For those of you who are unfamiliar with creative limitation, here it is. Apparently, the human brain finds it easier to be creative if it has a set of rules to work with or against. By removing the lessons of the past from curriculae, the education system has made being creative actually more difficult for students.

Some people may be reading this and thinking that I'm an artistic conservative. I'm not. If you like post-modern art, it's not my place to criticize you. It's not my place to say what I like is better than what you like. My point is that by leaving important information out of the curriculum, Canadian artists are being denied a critical part of their education which will help them connect with their audience. Wouldn't it be better to teach students the rules of their art as society understands them, then give them the choice later whether they wish to transcend them?

Rest assured, friends, art is not as mysterious as some persons would have you believe. Part of it is craft and can be learned. Many of my teachers in the past had me thinking that creativity is this elusive thing that descends upon you like luck, cannot be controlled, that certain persons are born with. That's partly true, some people have more talent than others. But all art involves learning how to use a tool and using your brain in conjunction with it. It takes practice and it takes proper training. Why would we send our poor artists alone into the world without that training?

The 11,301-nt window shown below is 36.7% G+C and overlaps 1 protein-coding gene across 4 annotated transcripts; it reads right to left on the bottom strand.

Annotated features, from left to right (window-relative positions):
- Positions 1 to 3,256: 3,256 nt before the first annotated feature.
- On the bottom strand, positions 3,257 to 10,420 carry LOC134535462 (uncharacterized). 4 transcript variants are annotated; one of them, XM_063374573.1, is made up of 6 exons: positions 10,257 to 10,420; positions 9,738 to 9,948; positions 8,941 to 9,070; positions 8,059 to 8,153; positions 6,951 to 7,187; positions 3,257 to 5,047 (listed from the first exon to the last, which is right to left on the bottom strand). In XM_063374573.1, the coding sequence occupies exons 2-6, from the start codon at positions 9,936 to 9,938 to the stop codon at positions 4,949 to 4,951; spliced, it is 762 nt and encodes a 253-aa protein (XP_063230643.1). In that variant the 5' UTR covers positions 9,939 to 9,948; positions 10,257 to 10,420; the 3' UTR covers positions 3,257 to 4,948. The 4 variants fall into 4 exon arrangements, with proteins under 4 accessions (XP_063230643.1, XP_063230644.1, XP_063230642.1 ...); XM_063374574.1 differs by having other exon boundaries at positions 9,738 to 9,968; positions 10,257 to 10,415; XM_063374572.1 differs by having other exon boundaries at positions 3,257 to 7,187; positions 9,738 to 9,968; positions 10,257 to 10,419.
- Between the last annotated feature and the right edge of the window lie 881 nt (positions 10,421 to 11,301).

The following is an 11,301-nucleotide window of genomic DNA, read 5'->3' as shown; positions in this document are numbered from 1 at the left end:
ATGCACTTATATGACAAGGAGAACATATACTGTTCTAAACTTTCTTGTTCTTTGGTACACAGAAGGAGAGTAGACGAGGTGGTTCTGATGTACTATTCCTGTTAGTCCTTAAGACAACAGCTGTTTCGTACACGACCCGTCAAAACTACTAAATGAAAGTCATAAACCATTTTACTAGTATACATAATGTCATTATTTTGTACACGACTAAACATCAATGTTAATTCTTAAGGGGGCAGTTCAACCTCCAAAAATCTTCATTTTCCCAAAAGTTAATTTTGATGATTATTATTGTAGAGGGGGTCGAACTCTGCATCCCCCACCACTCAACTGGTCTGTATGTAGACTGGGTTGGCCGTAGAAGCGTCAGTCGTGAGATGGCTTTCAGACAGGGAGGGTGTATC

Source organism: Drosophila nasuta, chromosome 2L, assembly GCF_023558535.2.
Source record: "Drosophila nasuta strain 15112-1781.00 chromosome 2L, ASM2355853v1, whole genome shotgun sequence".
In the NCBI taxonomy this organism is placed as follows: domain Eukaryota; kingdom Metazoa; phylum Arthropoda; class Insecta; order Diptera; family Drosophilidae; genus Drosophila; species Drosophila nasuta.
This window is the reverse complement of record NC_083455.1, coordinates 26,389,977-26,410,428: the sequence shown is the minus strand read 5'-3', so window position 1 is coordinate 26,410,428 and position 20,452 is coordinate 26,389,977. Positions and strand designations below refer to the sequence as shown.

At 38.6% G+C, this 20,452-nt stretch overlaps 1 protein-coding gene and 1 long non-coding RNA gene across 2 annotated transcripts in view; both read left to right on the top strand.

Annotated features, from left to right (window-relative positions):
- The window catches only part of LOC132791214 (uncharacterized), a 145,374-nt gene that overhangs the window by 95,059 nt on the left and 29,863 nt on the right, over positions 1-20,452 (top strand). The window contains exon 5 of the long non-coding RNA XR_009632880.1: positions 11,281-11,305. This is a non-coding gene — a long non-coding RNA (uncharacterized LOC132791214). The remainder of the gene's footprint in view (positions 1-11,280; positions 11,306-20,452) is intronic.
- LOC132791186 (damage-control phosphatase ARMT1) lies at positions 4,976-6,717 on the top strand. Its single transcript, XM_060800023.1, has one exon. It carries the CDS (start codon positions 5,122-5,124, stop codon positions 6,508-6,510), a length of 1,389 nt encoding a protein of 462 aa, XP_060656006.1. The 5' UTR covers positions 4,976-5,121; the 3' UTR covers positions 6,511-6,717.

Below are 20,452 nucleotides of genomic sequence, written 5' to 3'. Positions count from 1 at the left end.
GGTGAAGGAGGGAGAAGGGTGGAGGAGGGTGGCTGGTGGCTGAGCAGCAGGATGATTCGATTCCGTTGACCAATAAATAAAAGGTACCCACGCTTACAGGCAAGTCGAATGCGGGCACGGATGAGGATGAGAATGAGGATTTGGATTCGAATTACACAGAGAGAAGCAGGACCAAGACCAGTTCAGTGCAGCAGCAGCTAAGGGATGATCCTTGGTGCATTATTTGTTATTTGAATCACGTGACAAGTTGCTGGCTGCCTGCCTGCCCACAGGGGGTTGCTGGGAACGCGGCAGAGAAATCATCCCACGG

So here we are. Ordinary folks don't care about art and those of us that do can't define it. For most people it's a mystery. People love music but have no idea how it's created. Abstract art hangs on gallery walls that is valued either for the artist's reputation, the overlong explanations that justify them, or their shock value. Post-modern music rattles in crumbling concert halls, played by under-funded orchestras, tolerated by audience members who when asked what they thought of it are obligated to say, "It was interesting". American television beams into our homes, each reality TV show slowly crowding Northwest Passage from our collective memory. New schools are being constructed without music rooms. If Mozart was alive today, he might just be serving you coffee.